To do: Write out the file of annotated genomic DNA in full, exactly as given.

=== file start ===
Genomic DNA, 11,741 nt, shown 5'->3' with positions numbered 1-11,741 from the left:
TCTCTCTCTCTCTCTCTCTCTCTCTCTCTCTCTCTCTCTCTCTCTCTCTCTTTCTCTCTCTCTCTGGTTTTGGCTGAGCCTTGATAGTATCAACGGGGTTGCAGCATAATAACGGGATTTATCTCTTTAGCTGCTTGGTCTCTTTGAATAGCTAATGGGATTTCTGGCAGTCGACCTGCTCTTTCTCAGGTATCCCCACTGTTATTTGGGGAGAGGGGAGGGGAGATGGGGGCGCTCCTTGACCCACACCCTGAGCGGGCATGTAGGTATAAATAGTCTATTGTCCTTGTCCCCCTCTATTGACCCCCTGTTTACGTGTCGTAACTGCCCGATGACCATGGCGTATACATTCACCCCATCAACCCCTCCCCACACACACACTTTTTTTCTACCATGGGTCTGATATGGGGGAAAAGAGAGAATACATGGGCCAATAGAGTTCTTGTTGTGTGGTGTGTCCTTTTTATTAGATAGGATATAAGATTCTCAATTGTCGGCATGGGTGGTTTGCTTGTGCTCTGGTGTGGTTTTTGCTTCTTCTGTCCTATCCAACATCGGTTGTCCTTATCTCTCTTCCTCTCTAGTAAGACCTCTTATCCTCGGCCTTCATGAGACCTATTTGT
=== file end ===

Genomic DNA, 11,741 nt, shown 5'->3' with positions numbered 1-11,741 from the left:
TCTCTCTCTCTCTCTCTCTCTCTCTCTCTCTCTCTCTCTCTCTCTCTCTCTTTCTCTCTCTCTCTGGTTTTGGCTGAGCCTTGATAGTATCAACGGGGTTGCAGCATAATAACGGGATTTATCTCTTTAGCTGCTTGGTCTCTTTGAATAGCTAATGGGATTTCTGGCAGTCGACCTGCTCTTTCTCAGGTATCCCCACTGTTATTTGGGGAGAGGGGAGGGGAGATGGGGGCGCTCCTTGACCCACACCCTGAGCGGGCATGTAGGTATAAATAGTCTATTGTCCTTGTCCCCCTCTATTGACCCCCTGTTTACGTGTCGTAACTGCCCGATGACCATGGCGTATACATTCACCCCATCAACCCCTCCCCACACACACACTTTTTTTCTACCATGGGTCTGATATGGGGGAAAAGAGAGAATACATGGGCCAATAGAGTTCTTGTTGTGTGGTGTGTCCTTTTTATTAGATAGGATATAAGATTCTCAATTGTCGGCATGGGTGGTTTGCTTGTGCTCTGGTGTGGTTTTTGCTTCTTCTGTCCTATCCAACATCGGTTGTCCTTATCTCTCTTCCTCTCTAGTAAGACCTCTTATCCTCGGCCTTCATGAGACCTATTTGT